Within the last generation, lifestyles have changed dramatically across Europe and the world. The development of new technologies has seen incredible innovations affecting many areas of life, from medicine to transportation, energy production and communication. But with these new technologies have come a new array of challenges for people to overcome. Many of us have transitioned into a heavily digitised existence, with the youngest of us completely unable to remember a time, for example, without the internet, social media and smartphones. Is there a limit to how quickly we can adapt to such life-changing technology?
Studies have shown a worrying correlation between this increasingly urban, technologically-saturated way of living and deteriorating mental health. Social media promised to unite the world, but we didn’t predict how polarised and isolated it has made some of us. We habitually fill each spare moment with endless scrolling and posting; comparing ourselves to idealised projections of others. This is now commonplace, and most prevalent amongst the younger generation.
“It has become exceedingly obvious that our technology has exceeded our humanity.”
– Albert Einstein
#Disconnect2Reconnect2 was a ten day Youth Exchange designed to address this situation. By creating a safe space in a rural setting, bringing a wide range of young people together from across Europe, and inviting them to lock away their smartphones for a week, we introduced participants to a simpler way of living filled with face-to-face social interactions, team building activities, creativity workshops and much more.
We hosted participants from 5 countries (Italy, Spain, France, Latvia and Germany) in rural Saxony, the southeastern part of Germany close to the border with Czech Republic, outside the picturesque village of Rathen. It was late summer (August 28 – September 6) and we made the most of the weather, practising the majority of our workshops and activities outside the hostel and exploring the local woodland. The main objective? To transport young people out of their normal lifestyle circumstances by minimising their indulgence with technological devices and maximising their real world interactions – with each other, with themselves and with nature.
Using a range of non-formal techniques, participants were guided through an experience which had the potential to be equal parts challenging and rewarding. Designing the activities schedule was all about finding a balance between engaging and thought-provoking workshops, ensuring ample time for personal and group reflection, and fun, practical and creative sessions to maintain an energetic and cohesive group dynamic. As already mentioned, spending a good amount of the day outside was also integral to the process – the participant experience was, after all, about disconnection and reconnection, and nature is in this regard a patient and generous teacher.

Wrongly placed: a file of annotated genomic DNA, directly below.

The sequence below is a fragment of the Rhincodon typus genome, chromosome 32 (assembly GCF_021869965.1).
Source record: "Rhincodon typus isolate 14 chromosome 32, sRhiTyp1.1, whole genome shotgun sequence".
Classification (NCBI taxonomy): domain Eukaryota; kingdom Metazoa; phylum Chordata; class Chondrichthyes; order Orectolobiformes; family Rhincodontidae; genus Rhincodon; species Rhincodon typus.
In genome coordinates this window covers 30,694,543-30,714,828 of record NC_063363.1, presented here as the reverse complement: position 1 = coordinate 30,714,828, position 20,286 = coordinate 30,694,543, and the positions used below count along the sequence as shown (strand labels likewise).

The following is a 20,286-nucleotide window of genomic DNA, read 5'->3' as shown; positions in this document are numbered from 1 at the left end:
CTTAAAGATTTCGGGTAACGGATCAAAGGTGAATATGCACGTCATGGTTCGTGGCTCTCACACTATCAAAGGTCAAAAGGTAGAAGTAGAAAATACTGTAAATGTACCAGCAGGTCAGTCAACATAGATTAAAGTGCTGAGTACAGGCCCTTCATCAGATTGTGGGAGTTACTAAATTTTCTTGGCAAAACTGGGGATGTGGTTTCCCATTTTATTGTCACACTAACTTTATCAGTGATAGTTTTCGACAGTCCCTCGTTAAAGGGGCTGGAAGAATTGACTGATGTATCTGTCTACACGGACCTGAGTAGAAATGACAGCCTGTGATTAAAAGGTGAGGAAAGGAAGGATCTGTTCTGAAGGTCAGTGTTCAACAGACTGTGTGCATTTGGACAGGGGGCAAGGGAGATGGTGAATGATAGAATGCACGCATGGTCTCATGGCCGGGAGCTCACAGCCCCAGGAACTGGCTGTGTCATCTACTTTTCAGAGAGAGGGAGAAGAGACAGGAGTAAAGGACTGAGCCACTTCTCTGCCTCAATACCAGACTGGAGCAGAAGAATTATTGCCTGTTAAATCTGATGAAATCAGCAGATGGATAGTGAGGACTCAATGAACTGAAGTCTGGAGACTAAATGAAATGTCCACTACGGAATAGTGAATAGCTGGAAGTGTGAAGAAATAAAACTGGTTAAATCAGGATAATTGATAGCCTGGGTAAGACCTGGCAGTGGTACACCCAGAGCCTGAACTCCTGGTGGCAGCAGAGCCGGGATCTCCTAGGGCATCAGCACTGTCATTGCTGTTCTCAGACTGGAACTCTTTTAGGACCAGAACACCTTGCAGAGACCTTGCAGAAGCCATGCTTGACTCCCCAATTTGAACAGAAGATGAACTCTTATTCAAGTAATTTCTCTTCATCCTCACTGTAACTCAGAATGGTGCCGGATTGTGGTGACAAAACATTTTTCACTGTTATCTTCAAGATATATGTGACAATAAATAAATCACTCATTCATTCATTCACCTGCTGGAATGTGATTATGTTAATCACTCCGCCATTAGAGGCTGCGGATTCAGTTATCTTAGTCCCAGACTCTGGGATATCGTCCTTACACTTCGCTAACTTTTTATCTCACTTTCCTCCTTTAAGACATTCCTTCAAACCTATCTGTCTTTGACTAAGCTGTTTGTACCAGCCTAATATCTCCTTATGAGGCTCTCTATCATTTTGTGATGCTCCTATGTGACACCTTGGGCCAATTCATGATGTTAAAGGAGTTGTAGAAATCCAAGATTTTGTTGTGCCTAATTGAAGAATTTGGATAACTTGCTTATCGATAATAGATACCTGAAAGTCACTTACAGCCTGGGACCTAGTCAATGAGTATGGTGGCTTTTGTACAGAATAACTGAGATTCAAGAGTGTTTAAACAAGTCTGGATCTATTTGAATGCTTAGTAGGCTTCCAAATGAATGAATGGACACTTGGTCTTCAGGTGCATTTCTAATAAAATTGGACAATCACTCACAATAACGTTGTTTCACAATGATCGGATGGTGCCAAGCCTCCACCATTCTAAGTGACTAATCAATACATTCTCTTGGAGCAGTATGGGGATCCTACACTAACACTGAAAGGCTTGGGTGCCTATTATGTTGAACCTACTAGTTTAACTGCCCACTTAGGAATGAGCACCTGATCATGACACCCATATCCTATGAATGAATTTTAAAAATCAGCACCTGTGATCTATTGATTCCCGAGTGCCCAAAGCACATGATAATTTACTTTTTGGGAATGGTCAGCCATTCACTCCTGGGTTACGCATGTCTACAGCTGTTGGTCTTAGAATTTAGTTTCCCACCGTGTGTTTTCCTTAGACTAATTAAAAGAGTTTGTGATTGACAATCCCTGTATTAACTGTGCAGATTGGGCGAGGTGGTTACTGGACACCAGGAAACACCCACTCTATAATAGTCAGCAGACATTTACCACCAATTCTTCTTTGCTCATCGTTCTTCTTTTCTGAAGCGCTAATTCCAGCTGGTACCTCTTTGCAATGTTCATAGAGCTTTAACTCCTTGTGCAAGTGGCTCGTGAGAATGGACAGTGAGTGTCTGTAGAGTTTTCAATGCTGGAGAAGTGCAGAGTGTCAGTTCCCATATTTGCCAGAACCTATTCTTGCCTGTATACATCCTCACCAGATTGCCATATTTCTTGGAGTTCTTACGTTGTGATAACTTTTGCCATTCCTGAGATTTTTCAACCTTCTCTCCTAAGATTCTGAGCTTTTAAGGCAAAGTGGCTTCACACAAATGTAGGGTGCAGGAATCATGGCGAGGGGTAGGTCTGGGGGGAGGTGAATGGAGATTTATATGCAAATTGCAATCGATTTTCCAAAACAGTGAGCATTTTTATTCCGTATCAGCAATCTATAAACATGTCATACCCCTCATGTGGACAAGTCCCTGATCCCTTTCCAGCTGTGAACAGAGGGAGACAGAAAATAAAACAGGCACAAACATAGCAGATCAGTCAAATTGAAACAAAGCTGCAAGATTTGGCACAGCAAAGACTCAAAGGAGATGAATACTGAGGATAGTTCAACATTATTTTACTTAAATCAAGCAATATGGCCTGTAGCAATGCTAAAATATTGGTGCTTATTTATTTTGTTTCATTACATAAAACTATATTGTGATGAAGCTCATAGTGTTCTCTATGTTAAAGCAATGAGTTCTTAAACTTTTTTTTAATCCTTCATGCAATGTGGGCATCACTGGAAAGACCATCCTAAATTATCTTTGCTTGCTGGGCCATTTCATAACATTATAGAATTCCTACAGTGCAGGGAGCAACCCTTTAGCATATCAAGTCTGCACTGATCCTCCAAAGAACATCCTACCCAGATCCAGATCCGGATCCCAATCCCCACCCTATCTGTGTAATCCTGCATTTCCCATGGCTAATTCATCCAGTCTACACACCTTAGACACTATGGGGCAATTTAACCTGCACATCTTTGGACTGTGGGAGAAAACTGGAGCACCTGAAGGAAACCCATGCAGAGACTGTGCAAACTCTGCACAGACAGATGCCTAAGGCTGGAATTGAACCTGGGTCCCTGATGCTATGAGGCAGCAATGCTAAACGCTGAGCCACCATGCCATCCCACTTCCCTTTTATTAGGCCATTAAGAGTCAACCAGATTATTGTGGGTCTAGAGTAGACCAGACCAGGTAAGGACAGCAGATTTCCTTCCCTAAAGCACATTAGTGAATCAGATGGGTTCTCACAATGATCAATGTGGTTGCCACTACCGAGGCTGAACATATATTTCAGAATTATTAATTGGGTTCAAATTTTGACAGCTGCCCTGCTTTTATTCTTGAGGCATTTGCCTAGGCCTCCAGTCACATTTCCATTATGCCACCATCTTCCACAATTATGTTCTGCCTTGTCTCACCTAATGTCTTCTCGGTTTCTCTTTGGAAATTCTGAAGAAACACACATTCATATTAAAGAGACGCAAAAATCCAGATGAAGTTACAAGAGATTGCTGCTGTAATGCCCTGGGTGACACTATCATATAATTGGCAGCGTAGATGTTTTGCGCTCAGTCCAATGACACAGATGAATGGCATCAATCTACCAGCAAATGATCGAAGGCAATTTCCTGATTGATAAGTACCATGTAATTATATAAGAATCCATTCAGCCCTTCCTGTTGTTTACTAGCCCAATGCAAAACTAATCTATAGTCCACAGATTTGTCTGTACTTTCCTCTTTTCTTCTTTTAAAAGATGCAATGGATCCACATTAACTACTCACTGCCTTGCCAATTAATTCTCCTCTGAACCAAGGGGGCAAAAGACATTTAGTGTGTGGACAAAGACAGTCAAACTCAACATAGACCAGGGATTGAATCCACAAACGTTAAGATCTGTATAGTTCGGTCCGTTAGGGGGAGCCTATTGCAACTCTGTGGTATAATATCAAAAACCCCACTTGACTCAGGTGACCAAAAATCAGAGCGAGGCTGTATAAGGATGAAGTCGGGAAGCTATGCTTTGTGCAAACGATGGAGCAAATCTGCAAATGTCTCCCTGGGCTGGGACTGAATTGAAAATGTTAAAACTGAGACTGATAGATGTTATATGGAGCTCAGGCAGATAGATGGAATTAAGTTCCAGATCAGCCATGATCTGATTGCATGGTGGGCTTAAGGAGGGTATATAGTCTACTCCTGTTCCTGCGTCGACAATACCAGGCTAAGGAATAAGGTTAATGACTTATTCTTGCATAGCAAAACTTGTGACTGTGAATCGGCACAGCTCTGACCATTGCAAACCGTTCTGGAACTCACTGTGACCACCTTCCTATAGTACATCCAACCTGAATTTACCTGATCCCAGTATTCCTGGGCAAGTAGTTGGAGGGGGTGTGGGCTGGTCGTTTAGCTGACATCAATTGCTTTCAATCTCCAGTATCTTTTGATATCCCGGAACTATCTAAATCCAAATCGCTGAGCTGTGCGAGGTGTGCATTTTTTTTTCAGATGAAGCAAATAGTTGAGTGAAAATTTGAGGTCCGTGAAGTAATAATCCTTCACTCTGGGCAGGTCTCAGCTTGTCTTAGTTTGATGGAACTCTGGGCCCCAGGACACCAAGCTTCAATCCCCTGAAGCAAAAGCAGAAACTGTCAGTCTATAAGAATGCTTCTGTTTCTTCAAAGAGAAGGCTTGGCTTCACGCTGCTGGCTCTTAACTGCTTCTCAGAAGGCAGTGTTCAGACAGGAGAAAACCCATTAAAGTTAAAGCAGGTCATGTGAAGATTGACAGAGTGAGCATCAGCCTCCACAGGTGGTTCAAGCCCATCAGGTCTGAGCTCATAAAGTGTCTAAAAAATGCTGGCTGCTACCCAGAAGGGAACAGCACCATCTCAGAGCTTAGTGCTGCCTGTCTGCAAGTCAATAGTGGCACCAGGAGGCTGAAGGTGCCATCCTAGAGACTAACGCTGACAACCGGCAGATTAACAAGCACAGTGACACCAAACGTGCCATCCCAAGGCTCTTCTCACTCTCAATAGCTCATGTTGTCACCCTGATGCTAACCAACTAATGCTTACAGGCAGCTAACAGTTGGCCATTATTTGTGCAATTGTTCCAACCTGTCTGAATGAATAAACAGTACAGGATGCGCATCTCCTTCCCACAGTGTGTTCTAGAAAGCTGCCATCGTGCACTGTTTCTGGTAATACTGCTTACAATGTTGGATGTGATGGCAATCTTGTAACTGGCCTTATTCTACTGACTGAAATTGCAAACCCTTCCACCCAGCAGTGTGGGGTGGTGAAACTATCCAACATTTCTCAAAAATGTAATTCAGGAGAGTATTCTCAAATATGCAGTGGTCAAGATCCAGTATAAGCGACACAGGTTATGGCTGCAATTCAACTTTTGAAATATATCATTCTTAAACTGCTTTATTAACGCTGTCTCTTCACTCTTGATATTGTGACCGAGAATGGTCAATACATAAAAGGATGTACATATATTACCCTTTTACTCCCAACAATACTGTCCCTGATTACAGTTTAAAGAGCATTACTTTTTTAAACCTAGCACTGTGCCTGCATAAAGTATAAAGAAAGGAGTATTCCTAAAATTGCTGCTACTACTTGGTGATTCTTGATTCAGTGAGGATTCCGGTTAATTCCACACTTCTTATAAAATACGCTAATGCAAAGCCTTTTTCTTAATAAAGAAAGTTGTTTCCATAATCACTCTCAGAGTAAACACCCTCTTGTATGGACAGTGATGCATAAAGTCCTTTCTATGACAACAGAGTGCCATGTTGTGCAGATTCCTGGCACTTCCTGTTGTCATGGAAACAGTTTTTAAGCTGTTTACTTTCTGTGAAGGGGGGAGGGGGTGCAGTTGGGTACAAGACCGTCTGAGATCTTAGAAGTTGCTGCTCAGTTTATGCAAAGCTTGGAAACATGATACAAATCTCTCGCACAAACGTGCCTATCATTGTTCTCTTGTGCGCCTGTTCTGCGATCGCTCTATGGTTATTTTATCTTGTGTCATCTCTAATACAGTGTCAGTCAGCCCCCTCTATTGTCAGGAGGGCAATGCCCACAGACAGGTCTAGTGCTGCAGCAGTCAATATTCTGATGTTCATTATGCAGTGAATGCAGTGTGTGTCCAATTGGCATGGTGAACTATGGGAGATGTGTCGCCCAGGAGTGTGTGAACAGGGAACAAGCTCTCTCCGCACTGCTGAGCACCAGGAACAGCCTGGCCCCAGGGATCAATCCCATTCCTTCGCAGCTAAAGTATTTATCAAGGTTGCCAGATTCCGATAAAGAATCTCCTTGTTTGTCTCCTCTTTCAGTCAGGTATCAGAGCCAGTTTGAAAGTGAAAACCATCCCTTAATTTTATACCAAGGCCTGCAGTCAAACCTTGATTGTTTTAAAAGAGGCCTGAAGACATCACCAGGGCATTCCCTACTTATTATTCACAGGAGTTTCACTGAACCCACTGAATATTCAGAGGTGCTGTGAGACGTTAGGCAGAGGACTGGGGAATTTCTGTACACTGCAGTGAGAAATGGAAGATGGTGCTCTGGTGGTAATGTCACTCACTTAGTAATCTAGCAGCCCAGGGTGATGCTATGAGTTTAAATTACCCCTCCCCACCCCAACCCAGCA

The general structure of the mobility followed the typical Youth Exchange format; the first days prioritising the development of the group as a new community, consisting of name games, ice-breakers and teamwork activities. Then we transitioned into activities focussed on addressing the topic, growing gradually deeper until, by halfway through the exchange, we had explored what the topic meant to each of us. As you might expect, there was a wide range of viewpoints, as each of our relationships with technology is a personal thing. Some of us were able to maintain the relationship as a purely practical experience, many of us came to appreciate that the relationship was at times intrusive. We had begun to recognise the similarities of our experiences, which was essential to developing the later stages of the project.
The dissemination event took place in Dresden, the busy capital of Saxony. The participants had produced a range of materials to share their “best practices” when it came to interacting with technology, and their experiences of technological disconnection during the exchange. With drums, musical instruments, games, banners and placards, we took to the streets of Dresden and engaged with its local people to see what they had to say about the subject. Though light-hearted, this is an essential part of the process as it helps solidify the learning experience, and brings a degree of closure to the project, whilst further reinforcing the value of face-to-face interactions over digital.
By the time departure day arrived, participants had discussed and explored the topic deeply, considered it from a range of different perspectives, produced a comprehensive guide of “best practices” and shared them with the public in Dresden and beyond. They had also delved deeply into their own experience, reflected on their own relationship with technology, remembered the value of face-to-face interactions and of spending time outdoors, with others, in nature. They were a tightly-knit family who had shared a great deal in such a short time, many of whom have continued to stay in touch and visit one another in the best Erasmus+ fashion.